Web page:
Meet the Kiwi players working to make the fashion industry a fairer one.


"A sense of empowerment, self-worth and job satisfaction."

New to the fair trade fashion stage, registered charity and online store ReCreate sells clothing and accessories for men, women and children.

It is currently supplied by seven producers in Cambodia, India, and Ethiopia.

Co-founder of ReCreate Erica Gadsby says, although many are too small to have been officially fair trade certified, the organisation works closely alongside producers to ensure workers are being treated and paid fairly.


All profits made through the online store are given back to the people who make the products.

Founded in 2013, Gadsby says the inspiration for ReCreate came from watching the rehabilitation of a Cambodian community originally based in the capital Phonom Penh.

When the community was forcefully evicted to the rural area of Dey Tmey eight years ago Gadsby and her husband, who both have backgrounds in business and the charitable sector, continued to visit a couple of times a year to support the work of a local NGO.

Although, with every visit, Gadsby says the couple saw the community slowly rebuilding its morale and infrastructure there was still a huge need for employment - especially for women.

"The only real employment out there was along the lines of sex trafficking or trafficking children, unfortunately."

She says factories, which were exploiting workers and paying people "horrifically low wages for long hours", were being built in the area and were becoming the only choice for those seeking work.

So, at the end of 2013 a sewing centre in Cambodia was set up by ReCreate to provide sustainable employment for women to make ReCreate's in-house fashion label.

Sewing centre manager Srey Leak models a ReCreate garment. Photo / Deborah de Graaf
Sewing centre manager Srey Leak models a ReCreate garment. Photo / Deborah de Graaf

The first year was spent training and building the confidence of the the six employees - some of whom had never held a pair of scissors. And then, in November of last year, the clothing line was made available for sale on the ReCreate website.

Gadsby says ReCreate aims to give people "a sense of empowerment, self-worth and job satisfaction".

"It's about providing incredible jobs for the people who are making the products that we are selling."

Gadsby says it's "disgraceful" how companies turn a blind eye to the poor production standards of many developing countries. However, she hopes the work of ReCreate will make more people aware of just what ethical production and fair trade means and the importance of it.

Kim was working up to 70 hours a week in another factory before working at ReCreate Store's sewing centre. Photo / Deborah de Graaf
Kim was working up to 70 hours a week in another factory before working at ReCreate Store's sewing centre. Photo / Deborah de Graaf

"My dream would be that under every step of the production chain - from raw materials through to any type of product - there should be a global fair trade standard just because, I think, why is there not already."

Gadsby says although the cotton ReCreate clothing is made from is Global Organic Textile Standard certified cotton, it is not certified fair trade. However, she says, the organisation is ultimately aiming for a "triple bottom line approach".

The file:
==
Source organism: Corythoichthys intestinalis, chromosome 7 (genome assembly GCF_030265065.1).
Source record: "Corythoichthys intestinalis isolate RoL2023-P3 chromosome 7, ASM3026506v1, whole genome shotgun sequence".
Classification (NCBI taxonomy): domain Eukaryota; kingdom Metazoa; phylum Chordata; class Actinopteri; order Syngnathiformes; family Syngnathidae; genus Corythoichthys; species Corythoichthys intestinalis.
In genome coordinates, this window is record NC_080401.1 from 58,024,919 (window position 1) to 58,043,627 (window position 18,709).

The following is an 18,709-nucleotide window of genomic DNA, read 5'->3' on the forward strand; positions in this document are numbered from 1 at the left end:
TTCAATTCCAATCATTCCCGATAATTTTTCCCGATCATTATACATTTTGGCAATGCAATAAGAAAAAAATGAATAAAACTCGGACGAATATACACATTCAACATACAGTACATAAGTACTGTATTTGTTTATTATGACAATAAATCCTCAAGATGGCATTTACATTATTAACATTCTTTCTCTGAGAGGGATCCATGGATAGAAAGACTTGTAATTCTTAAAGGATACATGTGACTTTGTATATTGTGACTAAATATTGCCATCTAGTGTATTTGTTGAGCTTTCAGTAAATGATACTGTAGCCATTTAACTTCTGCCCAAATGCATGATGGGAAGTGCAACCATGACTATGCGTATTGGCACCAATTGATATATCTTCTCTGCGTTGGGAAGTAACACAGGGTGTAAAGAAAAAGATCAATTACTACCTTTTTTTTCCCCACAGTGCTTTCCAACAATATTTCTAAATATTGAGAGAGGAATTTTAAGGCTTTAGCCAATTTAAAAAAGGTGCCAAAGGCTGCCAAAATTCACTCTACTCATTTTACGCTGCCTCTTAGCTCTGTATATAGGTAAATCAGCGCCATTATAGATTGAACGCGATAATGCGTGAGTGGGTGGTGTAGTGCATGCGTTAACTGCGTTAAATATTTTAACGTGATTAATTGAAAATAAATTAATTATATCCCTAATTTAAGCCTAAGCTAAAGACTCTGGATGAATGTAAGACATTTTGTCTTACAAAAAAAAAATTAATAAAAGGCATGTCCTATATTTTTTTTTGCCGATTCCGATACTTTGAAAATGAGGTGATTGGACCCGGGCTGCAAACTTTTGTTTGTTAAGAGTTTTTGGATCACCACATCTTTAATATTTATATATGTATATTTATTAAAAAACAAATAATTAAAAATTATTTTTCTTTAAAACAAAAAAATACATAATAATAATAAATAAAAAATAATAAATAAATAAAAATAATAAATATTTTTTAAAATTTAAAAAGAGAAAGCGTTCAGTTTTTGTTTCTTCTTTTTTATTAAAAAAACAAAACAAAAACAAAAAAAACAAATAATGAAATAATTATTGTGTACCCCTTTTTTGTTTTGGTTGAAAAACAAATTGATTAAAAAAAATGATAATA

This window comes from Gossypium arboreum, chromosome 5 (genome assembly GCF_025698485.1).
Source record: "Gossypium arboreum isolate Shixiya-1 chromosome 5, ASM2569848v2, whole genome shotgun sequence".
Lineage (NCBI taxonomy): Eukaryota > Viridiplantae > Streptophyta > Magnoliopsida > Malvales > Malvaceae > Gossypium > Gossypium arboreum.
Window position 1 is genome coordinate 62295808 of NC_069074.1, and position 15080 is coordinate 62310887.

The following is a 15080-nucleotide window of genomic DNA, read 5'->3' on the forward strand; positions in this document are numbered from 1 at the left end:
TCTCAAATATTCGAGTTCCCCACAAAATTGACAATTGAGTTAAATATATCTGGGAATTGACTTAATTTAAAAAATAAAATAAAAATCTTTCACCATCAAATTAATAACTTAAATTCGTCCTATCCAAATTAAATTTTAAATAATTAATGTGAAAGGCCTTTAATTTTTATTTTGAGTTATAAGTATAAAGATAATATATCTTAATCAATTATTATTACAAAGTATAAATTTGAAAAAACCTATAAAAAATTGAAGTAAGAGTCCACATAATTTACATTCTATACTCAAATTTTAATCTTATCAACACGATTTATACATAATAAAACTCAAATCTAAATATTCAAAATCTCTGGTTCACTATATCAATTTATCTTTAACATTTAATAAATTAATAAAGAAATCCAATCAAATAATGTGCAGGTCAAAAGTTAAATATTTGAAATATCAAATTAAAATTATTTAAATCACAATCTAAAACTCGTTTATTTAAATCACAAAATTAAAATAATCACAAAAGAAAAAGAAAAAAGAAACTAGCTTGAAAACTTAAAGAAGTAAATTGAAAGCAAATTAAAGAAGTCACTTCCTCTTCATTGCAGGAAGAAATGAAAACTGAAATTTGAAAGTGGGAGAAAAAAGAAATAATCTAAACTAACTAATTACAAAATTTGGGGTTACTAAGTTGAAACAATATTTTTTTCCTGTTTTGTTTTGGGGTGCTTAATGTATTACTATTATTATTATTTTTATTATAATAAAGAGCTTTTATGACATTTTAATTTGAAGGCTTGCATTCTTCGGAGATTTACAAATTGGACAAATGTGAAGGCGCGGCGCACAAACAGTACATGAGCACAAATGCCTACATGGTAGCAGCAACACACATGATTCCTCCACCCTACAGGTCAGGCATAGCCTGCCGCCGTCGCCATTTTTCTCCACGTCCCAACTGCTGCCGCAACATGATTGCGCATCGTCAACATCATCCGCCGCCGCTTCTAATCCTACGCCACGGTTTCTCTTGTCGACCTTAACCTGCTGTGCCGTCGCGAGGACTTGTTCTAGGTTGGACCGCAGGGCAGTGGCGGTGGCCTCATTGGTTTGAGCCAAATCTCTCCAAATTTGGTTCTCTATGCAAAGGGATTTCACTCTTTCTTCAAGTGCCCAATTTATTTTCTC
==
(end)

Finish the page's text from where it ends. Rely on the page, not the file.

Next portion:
Find out more about ReCreate here.



The future is in the consumer."

The founder of Wellington-based fair trade certified fashion brand Kowtow, Gosia Piatek says sustainability and ethical production should be the norm.

"We have a responsibility towards the planet, to care and respect all things associated with the planet, to care and respect all things associated with the environment," she writes via email from London where Kowtow is now based.

Founder of Kowtow Gosia Piatek. Photo / Supplied

The 100% cotton brand is matched by a 100% transparent supply chain - from its cotton farmers to its clothing manufacturers both based in India.

"Kowtow is an example of how you can be a profitable and expanding business and still make wise social and environmental decisions," Piatek says.

Founded in 2007, Kowtow now orders 30,000 units per season from its producer in India and, as of the upcoming Winter 2015 season, will now be working with two suppliers.

"We are no longer the little guys at the factory."

"We always pay our bills on time, so the factories become reliant on our cash flow to pay their employees, contractors, and cotton farmers. It's a chain effect. The more successful we are, the bigger the orders for our suppliers."

Piatek says she hopes the growing success and popularity of Kowtow, which is set to open its first store at the Departement Store in Takapuna, will encourage greater customer demand for traceability and sustainability in products.

"We as customers drive demand, so the future is in the consumer."

This short documentary shows Kowtow's cotton chain - from seed to garment.
Video / Boofa; Music / Ryan Prebble
Check out more from Kowtow here.


Providing 100% fair trade cotton certified baby clothes, Earthlings works closely with the manufacturers of its clothing and cotton farmers in India.

Suppliers are regularly independently audited by Fair Trade and supported by local organisations which focus on "the cotton farmers actually owning the process rather than being mere recipients in the supply chain".

Founded in 2005, Earthlings is currently New Zealand's only fair trade certified baby clothing company.

Find out more about Earthlings here.

Liminal Apparel

Specialising in wholesale merchandise, Christchurch company Liminal Apparel sells certified fair trade manufactured apparel and bags.

Products are made using organic materials, with the company's men and women's hoodies made of fair trade certified cotton.